We’re so used to identifying differences that it can be hard to see the unity that is available in those differences. We’re not used to seeing through the differences to finding out what there might be in common. Instead, to the extent we try to find commonality, we usually do it by a “lowest common denominator” kind of approach where we just hold on to the one thing that we have in common (a former colleague in this building used to joke that we here in Kay “shared the plumbing”). Or we pretend the differences don’t actually exist. We profess to being “colorblind” or “not seeing race” and in so doing invalidate the experiences and particular challenges—and gifts—of entire groups of people.
We here have the opportunity to find a kind of unity in the diversity. To acknowledge the differences, but not be limited by them. To embrace the idea of different identities and a shared community. To celebrate the differences, not to be intimidated by them. It seems to me that if lab rats can figure this out, we can, too.
Somewhere on this campus is someone who is not like you. Who thinks differently. Who looks different. Who talks differently. Who votes differently. Whose family situation is different. Whose cultural background is different. Whose religion is different. Whose ideas about the world are different. It’s okay. Those are not barriers to unity; they are opportunities for a kind of unity that can change the world.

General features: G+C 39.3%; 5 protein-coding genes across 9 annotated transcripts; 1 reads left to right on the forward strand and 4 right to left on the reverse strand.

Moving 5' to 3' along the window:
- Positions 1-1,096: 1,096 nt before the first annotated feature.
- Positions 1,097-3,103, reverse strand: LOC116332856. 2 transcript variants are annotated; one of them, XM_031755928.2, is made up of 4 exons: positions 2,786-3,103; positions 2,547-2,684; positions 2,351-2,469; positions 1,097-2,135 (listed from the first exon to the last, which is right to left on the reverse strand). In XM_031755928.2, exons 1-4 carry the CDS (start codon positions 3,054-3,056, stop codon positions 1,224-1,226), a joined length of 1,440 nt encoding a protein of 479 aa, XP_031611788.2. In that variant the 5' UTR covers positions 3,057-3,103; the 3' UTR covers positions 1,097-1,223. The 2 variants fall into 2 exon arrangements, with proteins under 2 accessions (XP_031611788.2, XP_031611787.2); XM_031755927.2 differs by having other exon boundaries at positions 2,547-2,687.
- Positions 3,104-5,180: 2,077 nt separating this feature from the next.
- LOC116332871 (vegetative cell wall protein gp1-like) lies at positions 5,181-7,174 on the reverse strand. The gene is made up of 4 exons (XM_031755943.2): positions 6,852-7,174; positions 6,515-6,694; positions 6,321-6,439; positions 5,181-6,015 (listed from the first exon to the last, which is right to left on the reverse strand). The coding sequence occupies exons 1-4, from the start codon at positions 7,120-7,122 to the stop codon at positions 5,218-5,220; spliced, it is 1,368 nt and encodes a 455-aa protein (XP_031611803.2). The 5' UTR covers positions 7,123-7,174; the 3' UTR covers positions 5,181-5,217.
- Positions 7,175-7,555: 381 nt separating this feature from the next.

A kind of unity that is built on empathy not for people who are exactly like us, but for those we have embraced as fellow members of the community. A kind of unity that does not erase distinction, but renders it powerless to divide. A kind of unity that can serve as a model for a world sorely in need of it. A kind of unity that will be so transformative that everyone will say, “How good and pleasant it is when people dwell in unity.”
This meditation was delivered by our University Chaplain at the Interfaith Chapel Service, September 7, 2016.